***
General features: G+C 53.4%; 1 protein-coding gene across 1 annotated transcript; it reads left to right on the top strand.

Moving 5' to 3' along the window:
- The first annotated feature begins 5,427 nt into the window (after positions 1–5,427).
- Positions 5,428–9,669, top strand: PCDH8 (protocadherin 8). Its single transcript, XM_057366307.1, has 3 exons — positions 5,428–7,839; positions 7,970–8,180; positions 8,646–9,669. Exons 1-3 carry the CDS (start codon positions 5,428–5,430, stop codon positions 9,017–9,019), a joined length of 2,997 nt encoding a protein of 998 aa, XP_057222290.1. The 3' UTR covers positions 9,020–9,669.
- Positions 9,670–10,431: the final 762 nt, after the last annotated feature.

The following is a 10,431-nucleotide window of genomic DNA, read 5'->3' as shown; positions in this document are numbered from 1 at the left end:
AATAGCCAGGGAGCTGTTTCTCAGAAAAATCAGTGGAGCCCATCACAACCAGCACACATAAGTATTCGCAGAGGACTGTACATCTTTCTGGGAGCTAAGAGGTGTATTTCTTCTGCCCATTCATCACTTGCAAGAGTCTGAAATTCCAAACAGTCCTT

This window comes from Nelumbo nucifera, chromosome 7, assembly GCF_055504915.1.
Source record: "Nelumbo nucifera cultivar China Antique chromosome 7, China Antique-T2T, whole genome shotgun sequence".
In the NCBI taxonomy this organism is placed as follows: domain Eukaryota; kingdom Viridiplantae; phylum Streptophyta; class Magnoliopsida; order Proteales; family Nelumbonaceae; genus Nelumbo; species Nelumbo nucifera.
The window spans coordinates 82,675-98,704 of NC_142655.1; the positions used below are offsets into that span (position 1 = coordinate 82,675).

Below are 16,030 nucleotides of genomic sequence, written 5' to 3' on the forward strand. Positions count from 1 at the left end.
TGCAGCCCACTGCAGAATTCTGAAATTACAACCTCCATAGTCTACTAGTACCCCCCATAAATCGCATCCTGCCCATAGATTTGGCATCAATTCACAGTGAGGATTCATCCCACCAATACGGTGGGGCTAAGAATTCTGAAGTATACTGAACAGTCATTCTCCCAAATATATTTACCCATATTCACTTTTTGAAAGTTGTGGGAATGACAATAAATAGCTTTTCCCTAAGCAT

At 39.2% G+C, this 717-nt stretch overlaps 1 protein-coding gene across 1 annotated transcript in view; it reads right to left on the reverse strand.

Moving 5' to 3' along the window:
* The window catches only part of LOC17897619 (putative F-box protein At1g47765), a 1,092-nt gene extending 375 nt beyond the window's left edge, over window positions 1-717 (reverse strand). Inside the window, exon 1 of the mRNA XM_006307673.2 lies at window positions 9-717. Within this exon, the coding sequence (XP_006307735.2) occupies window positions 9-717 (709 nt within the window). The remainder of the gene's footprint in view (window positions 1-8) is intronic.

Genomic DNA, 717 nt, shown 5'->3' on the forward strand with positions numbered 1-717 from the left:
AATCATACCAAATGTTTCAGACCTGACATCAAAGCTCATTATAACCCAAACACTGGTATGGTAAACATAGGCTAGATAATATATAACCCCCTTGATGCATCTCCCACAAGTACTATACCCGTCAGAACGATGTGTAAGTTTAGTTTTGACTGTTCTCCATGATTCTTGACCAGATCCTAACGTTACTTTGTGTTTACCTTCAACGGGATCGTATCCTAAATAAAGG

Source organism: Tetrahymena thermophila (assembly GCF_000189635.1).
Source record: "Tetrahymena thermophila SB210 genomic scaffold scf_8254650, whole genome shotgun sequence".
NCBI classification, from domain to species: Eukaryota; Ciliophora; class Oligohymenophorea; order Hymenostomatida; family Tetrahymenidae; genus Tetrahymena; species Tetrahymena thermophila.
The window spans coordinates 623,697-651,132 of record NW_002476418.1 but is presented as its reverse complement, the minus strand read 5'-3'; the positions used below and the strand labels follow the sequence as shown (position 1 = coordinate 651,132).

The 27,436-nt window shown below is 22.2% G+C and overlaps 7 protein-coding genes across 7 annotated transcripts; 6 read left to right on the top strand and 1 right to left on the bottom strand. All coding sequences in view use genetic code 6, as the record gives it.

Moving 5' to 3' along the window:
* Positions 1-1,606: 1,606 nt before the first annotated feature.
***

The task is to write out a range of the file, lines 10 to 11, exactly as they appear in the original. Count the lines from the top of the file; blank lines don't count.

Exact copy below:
In the NCBI taxonomy this organism is placed as follows: domain Eukaryota; kingdom Viridiplantae; phylum Streptophyta; class Magnoliopsida; order Proteales; family Nelumbonaceae; genus Nelumbo; species Nelumbo nucifera.
The window spans coordinates 82,675-98,704 of NC_142655.1; the positions used below are offsets into that span (position 1 = coordinate 82,675).